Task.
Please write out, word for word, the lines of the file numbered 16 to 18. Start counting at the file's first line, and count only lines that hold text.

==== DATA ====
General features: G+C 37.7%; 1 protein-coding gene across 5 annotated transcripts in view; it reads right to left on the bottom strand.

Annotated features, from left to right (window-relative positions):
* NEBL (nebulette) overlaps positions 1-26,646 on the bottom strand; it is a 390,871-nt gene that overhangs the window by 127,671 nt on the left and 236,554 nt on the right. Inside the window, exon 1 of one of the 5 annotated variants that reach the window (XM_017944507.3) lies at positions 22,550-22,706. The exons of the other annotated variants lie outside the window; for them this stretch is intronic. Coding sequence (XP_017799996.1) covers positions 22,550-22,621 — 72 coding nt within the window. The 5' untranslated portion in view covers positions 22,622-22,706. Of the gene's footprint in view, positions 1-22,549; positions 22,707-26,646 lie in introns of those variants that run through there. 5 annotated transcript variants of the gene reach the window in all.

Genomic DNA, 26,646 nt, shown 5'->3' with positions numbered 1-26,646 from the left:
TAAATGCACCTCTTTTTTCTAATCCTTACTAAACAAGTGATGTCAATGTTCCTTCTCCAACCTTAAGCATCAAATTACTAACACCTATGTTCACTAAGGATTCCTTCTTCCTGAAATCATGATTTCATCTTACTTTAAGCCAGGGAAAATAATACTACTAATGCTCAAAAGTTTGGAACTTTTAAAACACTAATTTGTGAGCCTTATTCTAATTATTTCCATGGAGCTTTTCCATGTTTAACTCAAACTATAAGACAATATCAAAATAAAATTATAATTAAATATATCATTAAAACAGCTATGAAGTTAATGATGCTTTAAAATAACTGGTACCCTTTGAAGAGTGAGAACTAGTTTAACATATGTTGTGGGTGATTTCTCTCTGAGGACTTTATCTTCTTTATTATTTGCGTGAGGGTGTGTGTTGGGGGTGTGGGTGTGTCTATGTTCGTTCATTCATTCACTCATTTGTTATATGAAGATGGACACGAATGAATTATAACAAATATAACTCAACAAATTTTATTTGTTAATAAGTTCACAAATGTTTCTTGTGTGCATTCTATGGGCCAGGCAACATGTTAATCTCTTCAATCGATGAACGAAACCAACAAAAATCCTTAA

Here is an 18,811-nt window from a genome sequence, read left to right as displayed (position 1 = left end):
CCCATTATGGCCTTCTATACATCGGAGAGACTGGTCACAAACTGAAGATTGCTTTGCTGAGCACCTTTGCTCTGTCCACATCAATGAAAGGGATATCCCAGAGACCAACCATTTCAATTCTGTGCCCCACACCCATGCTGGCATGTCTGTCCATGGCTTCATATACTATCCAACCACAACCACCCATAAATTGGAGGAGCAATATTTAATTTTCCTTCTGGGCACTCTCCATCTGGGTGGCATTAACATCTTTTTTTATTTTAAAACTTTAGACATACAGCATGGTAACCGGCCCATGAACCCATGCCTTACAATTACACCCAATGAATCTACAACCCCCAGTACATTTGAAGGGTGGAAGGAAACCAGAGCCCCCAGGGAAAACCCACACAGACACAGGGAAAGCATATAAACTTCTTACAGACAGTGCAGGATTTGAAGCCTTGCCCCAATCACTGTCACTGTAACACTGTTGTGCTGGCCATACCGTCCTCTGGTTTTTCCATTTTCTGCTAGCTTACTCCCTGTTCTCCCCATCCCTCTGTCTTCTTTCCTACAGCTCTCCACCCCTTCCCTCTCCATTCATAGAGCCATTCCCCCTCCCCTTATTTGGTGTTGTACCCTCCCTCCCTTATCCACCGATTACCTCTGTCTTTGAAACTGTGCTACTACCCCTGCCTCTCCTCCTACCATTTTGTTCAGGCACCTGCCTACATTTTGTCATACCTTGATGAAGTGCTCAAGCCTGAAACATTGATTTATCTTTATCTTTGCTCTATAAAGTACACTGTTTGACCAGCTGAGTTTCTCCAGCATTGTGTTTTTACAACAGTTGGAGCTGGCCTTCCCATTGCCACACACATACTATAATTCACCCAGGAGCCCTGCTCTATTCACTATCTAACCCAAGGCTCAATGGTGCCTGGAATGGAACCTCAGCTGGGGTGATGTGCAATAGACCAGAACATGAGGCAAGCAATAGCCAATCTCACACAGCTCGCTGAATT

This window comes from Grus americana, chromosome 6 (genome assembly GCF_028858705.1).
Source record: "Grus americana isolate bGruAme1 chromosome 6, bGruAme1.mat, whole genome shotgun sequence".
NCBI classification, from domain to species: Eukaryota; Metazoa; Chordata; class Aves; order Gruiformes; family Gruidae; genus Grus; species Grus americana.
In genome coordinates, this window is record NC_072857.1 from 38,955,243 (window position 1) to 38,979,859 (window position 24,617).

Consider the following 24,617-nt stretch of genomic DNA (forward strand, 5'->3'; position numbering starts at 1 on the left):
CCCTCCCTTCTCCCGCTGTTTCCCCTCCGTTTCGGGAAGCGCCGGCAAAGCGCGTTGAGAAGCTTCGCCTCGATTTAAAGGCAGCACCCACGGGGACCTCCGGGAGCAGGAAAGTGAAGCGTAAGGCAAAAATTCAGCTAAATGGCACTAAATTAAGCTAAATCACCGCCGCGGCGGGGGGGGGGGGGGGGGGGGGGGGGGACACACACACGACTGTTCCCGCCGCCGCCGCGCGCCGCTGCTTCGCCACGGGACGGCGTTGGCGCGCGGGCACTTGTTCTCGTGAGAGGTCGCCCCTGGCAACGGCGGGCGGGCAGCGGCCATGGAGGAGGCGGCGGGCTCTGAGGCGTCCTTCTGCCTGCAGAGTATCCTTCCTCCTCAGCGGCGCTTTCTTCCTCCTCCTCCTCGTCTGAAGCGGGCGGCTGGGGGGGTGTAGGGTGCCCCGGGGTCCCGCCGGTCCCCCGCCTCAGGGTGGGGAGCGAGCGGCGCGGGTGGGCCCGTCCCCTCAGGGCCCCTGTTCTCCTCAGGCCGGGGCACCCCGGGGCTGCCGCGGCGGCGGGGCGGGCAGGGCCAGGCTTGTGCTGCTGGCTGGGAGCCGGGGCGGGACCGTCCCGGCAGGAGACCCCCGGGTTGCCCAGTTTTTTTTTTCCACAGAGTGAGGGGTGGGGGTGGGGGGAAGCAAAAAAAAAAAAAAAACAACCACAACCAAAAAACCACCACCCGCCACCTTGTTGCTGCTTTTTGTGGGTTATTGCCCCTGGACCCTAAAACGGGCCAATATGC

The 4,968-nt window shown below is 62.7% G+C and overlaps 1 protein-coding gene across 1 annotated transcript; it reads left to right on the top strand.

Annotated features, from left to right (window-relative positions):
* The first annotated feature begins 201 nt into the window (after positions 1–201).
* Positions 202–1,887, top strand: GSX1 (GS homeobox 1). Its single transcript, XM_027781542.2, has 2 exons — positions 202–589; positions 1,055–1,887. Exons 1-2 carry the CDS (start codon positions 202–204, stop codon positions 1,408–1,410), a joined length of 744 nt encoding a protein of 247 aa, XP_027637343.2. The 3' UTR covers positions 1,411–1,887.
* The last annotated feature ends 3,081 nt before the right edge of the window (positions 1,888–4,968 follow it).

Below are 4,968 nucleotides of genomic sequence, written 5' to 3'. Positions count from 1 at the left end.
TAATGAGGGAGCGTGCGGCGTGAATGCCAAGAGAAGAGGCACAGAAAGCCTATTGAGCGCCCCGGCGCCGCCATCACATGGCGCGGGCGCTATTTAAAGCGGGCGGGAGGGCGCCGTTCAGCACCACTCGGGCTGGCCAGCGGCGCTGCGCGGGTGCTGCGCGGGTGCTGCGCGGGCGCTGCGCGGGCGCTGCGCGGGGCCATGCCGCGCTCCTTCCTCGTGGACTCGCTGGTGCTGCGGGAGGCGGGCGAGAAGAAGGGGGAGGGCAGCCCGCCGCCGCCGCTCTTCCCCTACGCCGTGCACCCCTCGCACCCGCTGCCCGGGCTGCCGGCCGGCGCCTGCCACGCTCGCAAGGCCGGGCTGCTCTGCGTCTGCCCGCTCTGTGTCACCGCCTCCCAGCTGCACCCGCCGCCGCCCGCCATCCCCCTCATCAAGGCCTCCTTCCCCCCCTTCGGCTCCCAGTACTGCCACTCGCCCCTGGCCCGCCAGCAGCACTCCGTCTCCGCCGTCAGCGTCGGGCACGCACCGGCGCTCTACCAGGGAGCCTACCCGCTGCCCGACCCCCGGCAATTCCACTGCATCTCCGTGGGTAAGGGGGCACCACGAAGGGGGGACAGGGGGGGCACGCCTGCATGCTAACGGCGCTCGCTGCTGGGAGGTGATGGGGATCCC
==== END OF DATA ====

* The first annotated feature begins 201 nt into the window (after positions 1–201).
* Positions 202–1,887, top strand: GSX1 (GS homeobox 1). Its single transcript, XM_027781542.2, has 2 exons — positions 202–589; positions 1,055–1,887. Exons 1-2 carry the CDS (start codon positions 202–204, stop codon positions 1,408–1,410), a joined length of 744 nt encoding a protein of 247 aa, XP_027637343.2. The 3' UTR covers positions 1,411–1,887.
* The last annotated feature ends 3,081 nt before the right edge of the window (positions 1,888–4,968 follow it).